I spent the first week of September in Budapest, on the first leg of a research trip funded by the Centre for Culture and the Arts at Leeds Metropolitan University. While I was in Budapest, I spent most of my time researching at the Open Society Archivum. I really can’t recommend the OSA highly enough. They have some fantastic Cold War-related collections, the archivists were friendly and helpful, and the open access ethos means they are generally happy for researchers to take digital copies for research purposes. This was really helpful for me, as working in a second language (in this case, translating documents from Czech to English) slows down the research process considerably, which can be frustrating when you have large amounts of information to get through in a limited time frame. So it was great for me to be able to quickly scan reports to ascertain their relevance and then take copies of the most relevant information that I could keep, to read through properly and develop for my research project at a later date.
Despite a very productive week which turned up some fantastic information for my current research project relating to terror and repression in communist Czechoslovakia, I left already thinking about future visits, having identified several additional collections that I plan to return to OSA to view!
In addition to focusing on my own research, I attended two interesting events during my week at the OSA. Firstly, I was able to attend the opening of a new art installation, ‘QR Code’ by Gergely Barcza. This 3 sq metre display consists of 2.916 slides, capturing the life of a family over a 20 year period in communist Hungary (1970s-80s). The montage is deliberately arranged into a giant QR code, which can be read by a smartphone, and links to the project’s facebook page, containing the individually digitised images:
If, like me, you’ve ever looked through old photographs at flea markets or second hand stores, and wondered about the people in the photographs and what became of them, then Barcza’s project will strike a chord with you. The photomontage not only showcases private family memories, but also encapsulates Hungarian society in the 1970s and 80s, and poses some interesting questions about methods of visually documenting human life, in both the past and the present:
I was also excited to discover that the team from the Europeana 1989 project were visting the OSA while I was there. Their team travel around former East bloc countries collecting personal memories, stories, objects and memorabilia relating to the revolutions of 1989, to add to their online collection. I think Europeana 1989 is a wonderful initiative, and have been following their Twitter account for a while now, so it was really great to have the chance to meet some of the team and find out a bit more about the project. You can check out their main website here.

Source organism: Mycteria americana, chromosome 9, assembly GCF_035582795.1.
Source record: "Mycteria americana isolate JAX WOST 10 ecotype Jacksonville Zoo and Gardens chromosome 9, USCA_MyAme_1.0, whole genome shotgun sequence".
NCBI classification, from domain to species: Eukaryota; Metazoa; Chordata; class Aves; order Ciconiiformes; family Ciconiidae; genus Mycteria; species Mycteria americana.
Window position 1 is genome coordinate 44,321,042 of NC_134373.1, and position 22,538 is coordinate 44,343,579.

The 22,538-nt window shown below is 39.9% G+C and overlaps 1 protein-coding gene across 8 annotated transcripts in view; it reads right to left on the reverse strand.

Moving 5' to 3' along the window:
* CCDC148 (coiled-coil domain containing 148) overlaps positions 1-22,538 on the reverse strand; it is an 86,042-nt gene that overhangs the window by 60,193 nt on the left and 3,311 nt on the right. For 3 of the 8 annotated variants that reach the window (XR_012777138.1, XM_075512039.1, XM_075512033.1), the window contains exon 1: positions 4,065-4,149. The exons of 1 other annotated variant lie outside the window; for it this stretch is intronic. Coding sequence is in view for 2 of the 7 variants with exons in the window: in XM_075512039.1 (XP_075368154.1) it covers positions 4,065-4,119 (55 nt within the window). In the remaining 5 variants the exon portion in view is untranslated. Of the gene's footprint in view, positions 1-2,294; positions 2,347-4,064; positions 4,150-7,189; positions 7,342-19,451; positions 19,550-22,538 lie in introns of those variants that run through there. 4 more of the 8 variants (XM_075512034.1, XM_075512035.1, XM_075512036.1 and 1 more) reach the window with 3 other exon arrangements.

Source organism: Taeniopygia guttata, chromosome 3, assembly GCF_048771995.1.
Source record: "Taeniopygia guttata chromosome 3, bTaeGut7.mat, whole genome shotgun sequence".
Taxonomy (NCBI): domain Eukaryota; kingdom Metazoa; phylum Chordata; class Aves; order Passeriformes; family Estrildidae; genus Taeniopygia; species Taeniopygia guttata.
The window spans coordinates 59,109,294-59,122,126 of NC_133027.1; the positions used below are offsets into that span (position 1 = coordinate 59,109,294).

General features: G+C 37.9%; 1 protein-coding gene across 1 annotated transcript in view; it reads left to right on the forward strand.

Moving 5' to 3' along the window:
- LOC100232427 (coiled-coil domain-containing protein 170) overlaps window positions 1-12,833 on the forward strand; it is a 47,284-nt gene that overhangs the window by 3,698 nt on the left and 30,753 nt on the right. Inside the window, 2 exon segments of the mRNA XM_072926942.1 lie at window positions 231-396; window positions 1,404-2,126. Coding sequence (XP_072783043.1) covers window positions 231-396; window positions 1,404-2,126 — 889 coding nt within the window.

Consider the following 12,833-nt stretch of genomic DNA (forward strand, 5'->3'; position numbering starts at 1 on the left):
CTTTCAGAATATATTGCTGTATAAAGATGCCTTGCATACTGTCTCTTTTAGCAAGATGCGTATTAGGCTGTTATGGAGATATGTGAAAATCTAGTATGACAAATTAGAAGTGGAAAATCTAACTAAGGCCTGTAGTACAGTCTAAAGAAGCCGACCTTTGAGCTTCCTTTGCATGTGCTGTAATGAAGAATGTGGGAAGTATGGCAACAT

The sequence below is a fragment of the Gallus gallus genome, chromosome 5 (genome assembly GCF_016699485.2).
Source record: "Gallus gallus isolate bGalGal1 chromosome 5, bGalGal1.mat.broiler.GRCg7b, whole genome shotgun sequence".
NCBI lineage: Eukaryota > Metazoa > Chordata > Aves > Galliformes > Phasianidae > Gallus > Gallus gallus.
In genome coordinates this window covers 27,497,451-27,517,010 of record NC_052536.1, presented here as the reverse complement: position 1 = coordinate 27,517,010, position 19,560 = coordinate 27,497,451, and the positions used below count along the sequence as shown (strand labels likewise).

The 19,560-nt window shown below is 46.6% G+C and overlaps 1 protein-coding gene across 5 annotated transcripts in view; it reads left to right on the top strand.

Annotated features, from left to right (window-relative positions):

As the OSA was closed over the weekend, I had some free time to see a bit more of Budapest before travelling on to Prague. Today Budapest is a thriving, cosmopolitan city. But twenty-five years after the collapse of communism, reminders of the communist legacy can still be found throughout the city:
I also took the opportunity to visit Memento Park, an open air museum on the outskirts of Budapest, dedicated to the display of some of the most striking communist-era monuments which were removed from the City after 1989. Ákos Eleőd, the Hungarian architect who designed the park is said to have remarked that “This park is about dictatorship. And at the same time, because it can be talked about, described, built, this park is about democracy. After all, only democracy is able to give the opportunity to let us think freely about dictatorship.”
The moving poem ‘One Sentence About Tyranny’ by Hungarian poet Gyula Ilyes is also displayed at the entrance to Memento Park. You can read an English translation of the poem here:
One inside the park, you are free to wander around and view the 42 communist-era statues on display. Guided tours are also available. Here are just a few photos of some of the many striking exhibits:
Other exhibits at Memento Park included an old Trabant and film footage from ‘Life of an Agent’, depicting secret police training methods in communist Hungary:
I also visited Terror Haza (House of Terror), a rather sobering museum that documents the experiences of both fascism and communism in Hungary. Located at 60 Andrassy Ucta, the former police headquarters of both regimes, Terror Haza has been criticised for focusing on the imposition of external terror, and ignoring the question of Hungarian collaboration. However, the displays were interesting and visually striking – I found the footage recounting the experiences of some of the victims of both regimes that plays on screens at various points around the museum (in Hungarian, but with English subtitles) particularly effective:
Whilst in Budapest, I also gave an interview to The Budapest Times, discussing the legacy of communism, post-communism, contemporary developments in Hungary and Ukraine and the impact of EU expansion, which has now been published on their website here.
Finally, you can see more of my photos from Budapest, and from my visit to Memento Park over at my personal blog Kelly and Kamera.